Absurdly Driven looks at the world of business with a skeptical eye and a firmly rooted tongue in cheek.

It's lovely to be a hit. Or, at least, to have a hit.

The sad part about our constantly, um, evolving, connected world is that success doesn't last very long.

You don't need Heidi Klum (or Charlie Sheen, for that matter) to tell you that one day you're in and the next day you're out.

Many wonder what it would be like to have at least two of the things you touch turn to gold. Or, at least, to green.

The Golden State Warriors guard Stephen Curry has some idea.

He's been the NBA MVP twice.

Is there some secret to repeat success? Or is it down to very fine luck, twice over?

Multiple good fortune can happen. I'm sure one or two Vegas patrons have experienced it. One or two.

For Curry, however, it's all very simple. It's all also displayed in a new message from Under Armour.

The brand that's confident enough to leave the "u" in "Armour" -- making it seem like a mixture of metal protection and "amour" -- has just released an ad featuring Curry.

It contains, however accidentally, a fine gem that so many should embrace.

Shots of Curry working ever harder are juxtaposed with fans offering such niceties as: "73-9 and no ring?"

The shame of it.

It's like a thoroughbred horse destined for glory tripping over its feet 100 feet before the finish line.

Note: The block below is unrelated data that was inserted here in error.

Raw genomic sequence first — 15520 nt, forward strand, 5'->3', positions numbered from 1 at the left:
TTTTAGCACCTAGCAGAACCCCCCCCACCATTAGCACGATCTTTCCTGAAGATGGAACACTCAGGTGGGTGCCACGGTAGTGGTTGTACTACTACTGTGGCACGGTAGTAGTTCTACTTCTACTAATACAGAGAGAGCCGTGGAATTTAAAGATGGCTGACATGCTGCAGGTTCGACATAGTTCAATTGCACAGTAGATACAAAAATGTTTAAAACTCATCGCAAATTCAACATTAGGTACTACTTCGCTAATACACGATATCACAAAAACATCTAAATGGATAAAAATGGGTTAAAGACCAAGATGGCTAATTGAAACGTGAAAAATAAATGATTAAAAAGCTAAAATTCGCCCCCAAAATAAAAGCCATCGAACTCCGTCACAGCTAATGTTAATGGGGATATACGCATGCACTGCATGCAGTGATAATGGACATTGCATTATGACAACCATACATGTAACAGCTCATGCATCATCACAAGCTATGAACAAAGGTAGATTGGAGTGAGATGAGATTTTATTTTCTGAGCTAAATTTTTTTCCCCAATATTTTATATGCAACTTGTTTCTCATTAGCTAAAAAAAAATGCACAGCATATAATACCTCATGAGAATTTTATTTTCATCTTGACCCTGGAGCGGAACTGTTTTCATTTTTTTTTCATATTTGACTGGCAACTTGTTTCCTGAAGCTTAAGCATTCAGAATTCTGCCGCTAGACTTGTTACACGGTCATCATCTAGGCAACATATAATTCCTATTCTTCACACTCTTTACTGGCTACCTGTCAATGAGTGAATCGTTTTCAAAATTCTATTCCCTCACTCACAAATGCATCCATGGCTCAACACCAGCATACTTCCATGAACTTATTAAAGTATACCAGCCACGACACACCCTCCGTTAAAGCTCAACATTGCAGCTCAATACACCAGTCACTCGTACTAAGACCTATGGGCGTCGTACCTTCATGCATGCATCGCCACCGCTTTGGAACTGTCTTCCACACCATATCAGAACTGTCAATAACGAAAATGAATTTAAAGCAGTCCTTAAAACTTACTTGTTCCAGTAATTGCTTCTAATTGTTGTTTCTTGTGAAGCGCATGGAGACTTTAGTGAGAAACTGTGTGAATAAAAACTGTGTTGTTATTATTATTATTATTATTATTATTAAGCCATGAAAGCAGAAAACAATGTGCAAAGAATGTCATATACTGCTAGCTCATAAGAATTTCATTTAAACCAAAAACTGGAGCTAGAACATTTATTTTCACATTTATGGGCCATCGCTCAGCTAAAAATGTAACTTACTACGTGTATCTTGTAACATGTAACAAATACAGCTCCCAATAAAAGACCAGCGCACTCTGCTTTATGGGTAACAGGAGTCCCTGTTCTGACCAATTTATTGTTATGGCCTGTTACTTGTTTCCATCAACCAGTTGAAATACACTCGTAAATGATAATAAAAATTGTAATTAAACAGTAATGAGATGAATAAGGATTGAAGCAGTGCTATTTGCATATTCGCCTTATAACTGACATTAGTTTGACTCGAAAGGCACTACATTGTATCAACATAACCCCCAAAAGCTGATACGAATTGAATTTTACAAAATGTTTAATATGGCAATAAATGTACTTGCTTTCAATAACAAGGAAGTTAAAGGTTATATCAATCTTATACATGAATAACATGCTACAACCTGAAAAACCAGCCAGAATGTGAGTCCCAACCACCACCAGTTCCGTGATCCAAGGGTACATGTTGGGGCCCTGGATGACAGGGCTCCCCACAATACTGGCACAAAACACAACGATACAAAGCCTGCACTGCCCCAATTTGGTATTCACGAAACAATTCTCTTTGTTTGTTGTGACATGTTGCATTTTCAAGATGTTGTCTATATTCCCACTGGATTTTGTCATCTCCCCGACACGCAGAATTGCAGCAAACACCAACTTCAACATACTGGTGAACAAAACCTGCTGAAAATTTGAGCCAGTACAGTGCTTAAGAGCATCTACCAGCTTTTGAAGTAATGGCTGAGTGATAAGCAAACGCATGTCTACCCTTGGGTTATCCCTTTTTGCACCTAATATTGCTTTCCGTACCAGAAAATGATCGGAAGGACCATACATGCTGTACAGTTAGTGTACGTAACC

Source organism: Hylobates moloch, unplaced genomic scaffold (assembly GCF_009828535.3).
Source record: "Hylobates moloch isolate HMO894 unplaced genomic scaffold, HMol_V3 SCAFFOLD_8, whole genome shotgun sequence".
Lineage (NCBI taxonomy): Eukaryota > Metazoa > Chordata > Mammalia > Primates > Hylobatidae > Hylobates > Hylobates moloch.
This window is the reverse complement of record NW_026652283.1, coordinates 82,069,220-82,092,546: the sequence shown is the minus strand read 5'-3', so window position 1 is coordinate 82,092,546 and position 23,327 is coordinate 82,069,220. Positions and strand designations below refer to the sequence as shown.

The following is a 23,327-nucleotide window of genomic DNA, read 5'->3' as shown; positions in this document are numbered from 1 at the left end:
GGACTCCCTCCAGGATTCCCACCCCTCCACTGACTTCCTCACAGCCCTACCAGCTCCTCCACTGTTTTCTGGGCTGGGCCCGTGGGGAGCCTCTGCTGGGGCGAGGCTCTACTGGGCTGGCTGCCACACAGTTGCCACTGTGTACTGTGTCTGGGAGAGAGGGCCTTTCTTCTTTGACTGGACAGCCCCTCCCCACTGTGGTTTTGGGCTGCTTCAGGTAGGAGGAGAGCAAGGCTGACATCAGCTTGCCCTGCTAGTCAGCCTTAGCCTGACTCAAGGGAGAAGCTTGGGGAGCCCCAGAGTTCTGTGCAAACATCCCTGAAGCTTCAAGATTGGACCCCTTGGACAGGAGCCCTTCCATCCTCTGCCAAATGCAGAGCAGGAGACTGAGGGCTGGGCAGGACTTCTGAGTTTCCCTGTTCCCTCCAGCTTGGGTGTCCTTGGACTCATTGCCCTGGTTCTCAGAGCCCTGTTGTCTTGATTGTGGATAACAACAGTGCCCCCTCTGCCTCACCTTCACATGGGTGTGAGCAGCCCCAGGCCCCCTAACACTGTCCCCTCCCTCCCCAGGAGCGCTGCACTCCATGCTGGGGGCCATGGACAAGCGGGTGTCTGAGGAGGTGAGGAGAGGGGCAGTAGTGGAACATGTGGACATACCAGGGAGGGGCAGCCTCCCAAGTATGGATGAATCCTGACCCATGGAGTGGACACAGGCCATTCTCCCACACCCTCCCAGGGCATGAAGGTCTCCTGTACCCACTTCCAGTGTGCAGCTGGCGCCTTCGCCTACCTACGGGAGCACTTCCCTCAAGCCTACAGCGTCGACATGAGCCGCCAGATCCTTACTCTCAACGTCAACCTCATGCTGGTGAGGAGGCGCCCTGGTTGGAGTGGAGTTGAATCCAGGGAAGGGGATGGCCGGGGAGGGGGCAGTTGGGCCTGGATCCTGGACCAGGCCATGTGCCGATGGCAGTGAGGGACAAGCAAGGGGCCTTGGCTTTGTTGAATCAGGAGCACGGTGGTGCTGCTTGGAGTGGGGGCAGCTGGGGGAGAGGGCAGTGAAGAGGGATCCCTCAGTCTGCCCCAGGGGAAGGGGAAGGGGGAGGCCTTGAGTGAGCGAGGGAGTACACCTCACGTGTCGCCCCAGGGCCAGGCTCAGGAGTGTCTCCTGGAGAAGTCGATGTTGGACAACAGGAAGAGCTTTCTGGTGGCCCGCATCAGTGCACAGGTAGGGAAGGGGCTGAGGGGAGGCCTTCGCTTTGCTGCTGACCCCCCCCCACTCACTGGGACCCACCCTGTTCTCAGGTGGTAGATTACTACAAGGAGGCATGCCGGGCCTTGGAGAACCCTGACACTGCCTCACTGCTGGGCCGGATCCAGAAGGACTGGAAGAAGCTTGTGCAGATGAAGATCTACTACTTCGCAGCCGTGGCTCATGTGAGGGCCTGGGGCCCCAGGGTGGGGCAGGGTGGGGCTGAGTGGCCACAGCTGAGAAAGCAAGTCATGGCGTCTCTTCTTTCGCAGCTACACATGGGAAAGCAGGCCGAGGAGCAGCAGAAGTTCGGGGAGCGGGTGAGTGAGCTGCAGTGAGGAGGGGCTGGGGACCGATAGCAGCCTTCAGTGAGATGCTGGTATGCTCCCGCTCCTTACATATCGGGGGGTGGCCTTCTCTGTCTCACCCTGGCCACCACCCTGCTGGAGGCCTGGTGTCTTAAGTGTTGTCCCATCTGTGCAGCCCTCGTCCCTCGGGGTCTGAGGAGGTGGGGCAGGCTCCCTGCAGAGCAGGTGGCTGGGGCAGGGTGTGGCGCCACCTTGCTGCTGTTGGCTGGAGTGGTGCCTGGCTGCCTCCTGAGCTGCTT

What is, indeed, the point of excellence if you can't wear an astonishingly ugly piece of jewelry on your finger?

True, Curry could afford to buy one, even though he's one of the less well-paid players on the team.

The message buried in all this, though, is that Curry finds his motivation for multiple successes by quickly deciding that any previous achievement is old.

"Missed championship? That's fresh," he explains.

It's new. It's interesting. And you can make it old by winning it all again.

You can also wipe away the pain of losing to a second-rate, semi-decrepit Cleveland Cavaliers team that oiled itself in good fortune and then wasted a lot of champagne in Vegas. (Disclosure: Golden State Warriors fan.)

Basking in your glories is so tempting. It's even justifiable.

But if you're someone who can only be satisfied by repeat success, then you have to cast all your previous successes to the geriatric ward.

Make them seem older than the Bay City Rollers. Older than the Footsee. Older than Jay Leno's jokes.

It's a mind trick, for sure.

In Curry's case, it appears to involve him putting on a mask and impersonating Anthony Hopkins in Silence Of The Lambs.

Whatever happens to do it for you, find it.

For so many people, it's almost more painful to be a one-hit wonder than to be no success at all.

That's their egos talking, to be sure. They loved the winning, even if it only came once.

But time drifts by quickly. You can fight it by winning more than once.

Before you get too old.

Oh, and here's something that had better be old: Losing by 29 points at home to the San Antonio Spurs.